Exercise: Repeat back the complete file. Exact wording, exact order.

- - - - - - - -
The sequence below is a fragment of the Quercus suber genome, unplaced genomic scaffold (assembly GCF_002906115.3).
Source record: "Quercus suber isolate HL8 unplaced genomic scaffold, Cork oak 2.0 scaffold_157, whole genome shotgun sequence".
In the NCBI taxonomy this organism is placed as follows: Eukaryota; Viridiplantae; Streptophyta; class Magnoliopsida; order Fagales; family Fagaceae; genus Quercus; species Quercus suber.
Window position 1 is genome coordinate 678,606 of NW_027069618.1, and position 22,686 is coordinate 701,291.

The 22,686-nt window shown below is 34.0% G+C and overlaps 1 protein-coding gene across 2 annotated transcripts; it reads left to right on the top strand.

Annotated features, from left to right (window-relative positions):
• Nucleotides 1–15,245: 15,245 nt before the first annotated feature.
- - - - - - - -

The sequence below is a fragment of the Quercus suber genome, unplaced genomic scaffold (assembly GCF_002906115.3).
Source record: "Quercus suber isolate HL8 unplaced genomic scaffold, Cork oak 2.0 scaffold_157, whole genome shotgun sequence".
In the NCBI taxonomy this organism is placed as follows: Eukaryota; Viridiplantae; Streptophyta; class Magnoliopsida; order Fagales; family Fagaceae; genus Quercus; species Quercus suber.
Window position 1 is genome coordinate 678,606 of NW_027069618.1, and position 22,686 is coordinate 701,291.

The 22,686-nt window shown below is 34.0% G+C and overlaps 1 protein-coding gene across 2 annotated transcripts; it reads left to right on the top strand.

Annotated features, from left to right (window-relative positions):
• Nucleotides 1–15,245: 15,245 nt before the first annotated feature.